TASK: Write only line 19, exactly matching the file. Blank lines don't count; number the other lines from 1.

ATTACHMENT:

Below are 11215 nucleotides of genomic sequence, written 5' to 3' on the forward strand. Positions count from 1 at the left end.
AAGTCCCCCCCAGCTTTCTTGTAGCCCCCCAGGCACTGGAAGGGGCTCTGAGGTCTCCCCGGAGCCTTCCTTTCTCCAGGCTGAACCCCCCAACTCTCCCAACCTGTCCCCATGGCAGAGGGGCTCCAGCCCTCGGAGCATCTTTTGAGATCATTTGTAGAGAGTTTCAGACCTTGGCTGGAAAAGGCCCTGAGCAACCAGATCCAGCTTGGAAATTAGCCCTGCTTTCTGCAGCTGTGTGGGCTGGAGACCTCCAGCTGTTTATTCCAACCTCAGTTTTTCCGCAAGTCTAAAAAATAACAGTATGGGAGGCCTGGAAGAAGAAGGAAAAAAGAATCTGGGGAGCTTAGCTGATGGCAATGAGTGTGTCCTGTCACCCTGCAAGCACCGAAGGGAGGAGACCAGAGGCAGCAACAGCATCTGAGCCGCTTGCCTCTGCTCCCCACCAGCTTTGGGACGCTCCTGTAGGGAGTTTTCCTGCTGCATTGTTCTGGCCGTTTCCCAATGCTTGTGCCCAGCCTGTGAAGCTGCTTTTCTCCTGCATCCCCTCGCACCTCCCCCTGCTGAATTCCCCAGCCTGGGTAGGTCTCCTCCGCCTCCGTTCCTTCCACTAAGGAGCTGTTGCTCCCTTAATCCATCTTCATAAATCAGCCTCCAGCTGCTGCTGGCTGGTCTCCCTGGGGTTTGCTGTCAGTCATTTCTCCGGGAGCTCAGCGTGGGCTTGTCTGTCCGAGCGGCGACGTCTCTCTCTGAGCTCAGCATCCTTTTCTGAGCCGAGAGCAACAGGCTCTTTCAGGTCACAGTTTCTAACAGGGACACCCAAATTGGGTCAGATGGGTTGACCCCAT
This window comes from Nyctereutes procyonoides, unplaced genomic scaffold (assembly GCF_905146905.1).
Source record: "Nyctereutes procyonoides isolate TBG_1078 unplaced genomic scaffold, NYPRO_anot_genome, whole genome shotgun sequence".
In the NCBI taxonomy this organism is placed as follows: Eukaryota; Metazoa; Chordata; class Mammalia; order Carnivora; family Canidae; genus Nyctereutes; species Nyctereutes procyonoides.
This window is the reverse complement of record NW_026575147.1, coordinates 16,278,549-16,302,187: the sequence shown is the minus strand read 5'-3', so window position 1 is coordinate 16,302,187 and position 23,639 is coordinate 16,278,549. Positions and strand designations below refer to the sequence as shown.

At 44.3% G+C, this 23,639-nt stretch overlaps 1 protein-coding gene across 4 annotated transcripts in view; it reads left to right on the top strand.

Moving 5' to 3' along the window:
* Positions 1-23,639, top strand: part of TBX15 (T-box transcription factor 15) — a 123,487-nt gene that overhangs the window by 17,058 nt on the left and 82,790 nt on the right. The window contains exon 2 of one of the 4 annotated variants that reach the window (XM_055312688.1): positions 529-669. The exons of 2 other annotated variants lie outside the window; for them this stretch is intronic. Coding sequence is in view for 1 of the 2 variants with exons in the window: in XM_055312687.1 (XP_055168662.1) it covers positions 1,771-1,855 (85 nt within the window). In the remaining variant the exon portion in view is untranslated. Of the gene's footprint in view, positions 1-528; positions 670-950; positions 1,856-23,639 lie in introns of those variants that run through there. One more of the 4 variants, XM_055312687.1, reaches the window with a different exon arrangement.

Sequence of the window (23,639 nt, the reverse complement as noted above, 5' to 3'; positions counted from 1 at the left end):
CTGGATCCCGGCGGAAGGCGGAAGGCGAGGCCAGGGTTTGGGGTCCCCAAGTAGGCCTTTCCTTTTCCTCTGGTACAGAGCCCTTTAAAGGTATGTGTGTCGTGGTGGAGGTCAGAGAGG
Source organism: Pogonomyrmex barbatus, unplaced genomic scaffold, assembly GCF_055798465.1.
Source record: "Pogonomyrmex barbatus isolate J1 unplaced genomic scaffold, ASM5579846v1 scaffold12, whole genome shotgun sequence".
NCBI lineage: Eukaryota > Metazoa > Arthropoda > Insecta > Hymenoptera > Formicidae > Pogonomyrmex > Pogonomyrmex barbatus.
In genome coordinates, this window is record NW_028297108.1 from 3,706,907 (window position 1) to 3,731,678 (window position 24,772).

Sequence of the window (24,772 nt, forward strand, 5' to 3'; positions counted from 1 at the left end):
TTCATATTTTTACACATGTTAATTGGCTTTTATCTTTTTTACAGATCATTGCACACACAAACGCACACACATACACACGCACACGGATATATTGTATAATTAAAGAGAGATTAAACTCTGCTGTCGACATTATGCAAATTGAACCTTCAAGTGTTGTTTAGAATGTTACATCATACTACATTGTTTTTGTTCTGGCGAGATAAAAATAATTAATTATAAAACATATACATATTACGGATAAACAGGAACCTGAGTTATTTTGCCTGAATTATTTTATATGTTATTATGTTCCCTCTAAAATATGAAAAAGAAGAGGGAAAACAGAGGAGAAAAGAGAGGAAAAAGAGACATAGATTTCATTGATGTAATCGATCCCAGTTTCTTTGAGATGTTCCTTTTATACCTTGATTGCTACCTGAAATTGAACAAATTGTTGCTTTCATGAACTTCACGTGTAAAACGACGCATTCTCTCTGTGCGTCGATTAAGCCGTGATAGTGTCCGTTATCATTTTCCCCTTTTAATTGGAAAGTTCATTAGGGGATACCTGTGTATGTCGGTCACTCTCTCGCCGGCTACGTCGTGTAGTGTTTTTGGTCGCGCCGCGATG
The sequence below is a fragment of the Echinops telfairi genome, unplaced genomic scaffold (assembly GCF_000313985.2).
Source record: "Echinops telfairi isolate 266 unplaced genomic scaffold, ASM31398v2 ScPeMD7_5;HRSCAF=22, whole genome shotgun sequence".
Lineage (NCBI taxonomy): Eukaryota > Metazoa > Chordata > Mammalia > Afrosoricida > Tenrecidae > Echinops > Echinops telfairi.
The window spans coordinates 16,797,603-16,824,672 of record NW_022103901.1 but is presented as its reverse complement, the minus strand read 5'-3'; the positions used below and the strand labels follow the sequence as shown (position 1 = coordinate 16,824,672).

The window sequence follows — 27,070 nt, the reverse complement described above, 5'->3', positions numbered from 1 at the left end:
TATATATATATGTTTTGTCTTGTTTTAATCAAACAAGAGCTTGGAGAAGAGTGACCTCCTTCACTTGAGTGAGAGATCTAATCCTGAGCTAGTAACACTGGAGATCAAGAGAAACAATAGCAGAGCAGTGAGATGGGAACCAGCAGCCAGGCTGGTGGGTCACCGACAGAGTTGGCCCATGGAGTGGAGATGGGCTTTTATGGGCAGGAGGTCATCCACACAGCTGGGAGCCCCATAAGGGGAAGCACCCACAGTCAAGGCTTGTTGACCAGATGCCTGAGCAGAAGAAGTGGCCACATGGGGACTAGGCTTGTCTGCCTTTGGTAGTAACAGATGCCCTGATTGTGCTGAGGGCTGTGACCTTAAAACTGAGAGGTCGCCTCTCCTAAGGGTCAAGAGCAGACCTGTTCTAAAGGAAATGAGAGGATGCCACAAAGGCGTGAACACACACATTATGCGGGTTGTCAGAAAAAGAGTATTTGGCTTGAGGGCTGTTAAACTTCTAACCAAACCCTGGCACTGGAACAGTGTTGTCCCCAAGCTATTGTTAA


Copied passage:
Source record: "Echinops telfairi isolate 266 unplaced genomic scaffold, ASM31398v2 ScPeMD7_5;HRSCAF=22, whole genome shotgun sequence".